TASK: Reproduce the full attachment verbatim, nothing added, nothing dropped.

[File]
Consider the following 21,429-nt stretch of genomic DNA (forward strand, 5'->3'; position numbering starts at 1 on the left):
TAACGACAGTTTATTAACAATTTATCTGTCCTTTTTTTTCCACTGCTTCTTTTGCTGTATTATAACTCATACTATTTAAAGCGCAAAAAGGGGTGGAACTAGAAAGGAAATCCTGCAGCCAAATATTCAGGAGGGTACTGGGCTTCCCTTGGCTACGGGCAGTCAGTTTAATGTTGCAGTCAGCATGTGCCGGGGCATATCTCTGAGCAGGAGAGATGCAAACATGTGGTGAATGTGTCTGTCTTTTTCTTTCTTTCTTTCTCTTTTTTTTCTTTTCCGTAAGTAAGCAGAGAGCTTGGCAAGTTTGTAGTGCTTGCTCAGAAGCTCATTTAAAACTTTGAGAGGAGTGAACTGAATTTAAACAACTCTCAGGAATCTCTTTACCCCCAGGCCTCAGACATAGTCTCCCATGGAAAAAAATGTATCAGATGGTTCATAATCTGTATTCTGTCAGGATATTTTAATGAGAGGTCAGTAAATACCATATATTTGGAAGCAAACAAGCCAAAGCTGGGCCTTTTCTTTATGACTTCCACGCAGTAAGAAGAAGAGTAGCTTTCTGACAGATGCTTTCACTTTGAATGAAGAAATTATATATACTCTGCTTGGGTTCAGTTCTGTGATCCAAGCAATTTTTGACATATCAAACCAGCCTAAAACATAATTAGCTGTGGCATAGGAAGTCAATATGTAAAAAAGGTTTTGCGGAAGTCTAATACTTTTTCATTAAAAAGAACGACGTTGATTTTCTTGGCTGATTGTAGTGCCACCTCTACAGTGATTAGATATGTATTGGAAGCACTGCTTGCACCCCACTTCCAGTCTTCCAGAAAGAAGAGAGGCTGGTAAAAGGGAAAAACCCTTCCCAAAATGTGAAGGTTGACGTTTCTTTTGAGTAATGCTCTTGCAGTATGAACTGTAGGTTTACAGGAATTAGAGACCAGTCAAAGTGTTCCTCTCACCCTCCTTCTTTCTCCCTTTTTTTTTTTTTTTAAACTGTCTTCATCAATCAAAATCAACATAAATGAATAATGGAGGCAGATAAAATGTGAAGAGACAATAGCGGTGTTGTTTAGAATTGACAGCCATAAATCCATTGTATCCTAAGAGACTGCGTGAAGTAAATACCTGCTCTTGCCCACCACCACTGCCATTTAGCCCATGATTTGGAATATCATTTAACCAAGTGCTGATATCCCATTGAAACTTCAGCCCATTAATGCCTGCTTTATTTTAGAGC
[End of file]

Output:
Consider the following 21,429-nt stretch of genomic DNA (forward strand, 5'->3'; position numbering starts at 1 on the left):
TAACGACAGTTTATTAACAATTTATCTGTCCTTTTTTTTCCACTGCTTCTTTTGCTGTATTATAACTCATACTATTTAAAGCGCAAAAAGGGGTGGAACTAGAAAGGAAATCCTGCAGCCAAATATTCAGGAGGGTACTGGGCTTCCCTTGGCTACGGGCAGTCAGTTTAATGTTGCAGTCAGCATGTGCCGGGGCATATCTCTGAGCAGGAGAGATGCAAACATGTGGTGAATGTGTCTGTCTTTTTCTTTCTTTCTTTCTCTTTTTTTTCTTTTCCGTAAGTAAGCAGAGAGCTTGGCAAGTTTGTAGTGCTTGCTCAGAAGCTCATTTAAAACTTTGAGAGGAGTGAACTGAATTTAAACAACTCTCAGGAATCTCTTTACCCCCAGGCCTCAGACATAGTCTCCCATGGAAAAAAATGTATCAGATGGTTCATAATCTGTATTCTGTCAGGATATTTTAATGAGAGGTCAGTAAATACCATATATTTGGAAGCAAACAAGCCAAAGCTGGGCCTTTTCTTTATGACTTCCACGCAGTAAGAAGAAGAGTAGCTTTCTGACAGATGCTTTCACTTTGAATGAAGAAATTATATATACTCTGCTTGGGTTCAGTTCTGTGATCCAAGCAATTTTTGACATATCAAACCAGCCTAAAACATAATTAGCTGTGGCATAGGAAGTCAATATGTAAAAAAGGTTTTGCGGAAGTCTAATACTTTTTCATTAAAAAGAACGACGTTGATTTTCTTGGCTGATTGTAGTGCCACCTCTACAGTGATTAGATATGTATTGGAAGCACTGCTTGCACCCCACTTCCAGTCTTCCAGAAAGAAGAGAGGCTGGTAAAAGGGAAAAACCCTTCCCAAAATGTGAAGGTTGACGTTTCTTTTGAGTAATGCTCTTGCAGTATGAACTGTAGGTTTACAGGAATTAGAGACCAGTCAAAGTGTTCCTCTCACCCTCCTTCTTTCTCCCTTTTTTTTTTTTTTTAAACTGTCTTCATCAATCAAAATCAACATAAATGAATAATGGAGGCAGATAAAATGTGAAGAGACAATAGCGGTGTTGTTTAGAATTGACAGCCATAAATCCATTGTATCCTAAGAGACTGCGTGAAGTAAATACCTGCTCTTGCCCACCACCACTGCCATTTAGCCCATGATTTGGAATATCATTTAACCAAGTGCTGATATCCCATTGAAACTTCAGCCCATTAATGCCTGCTTTATTTTAGAGC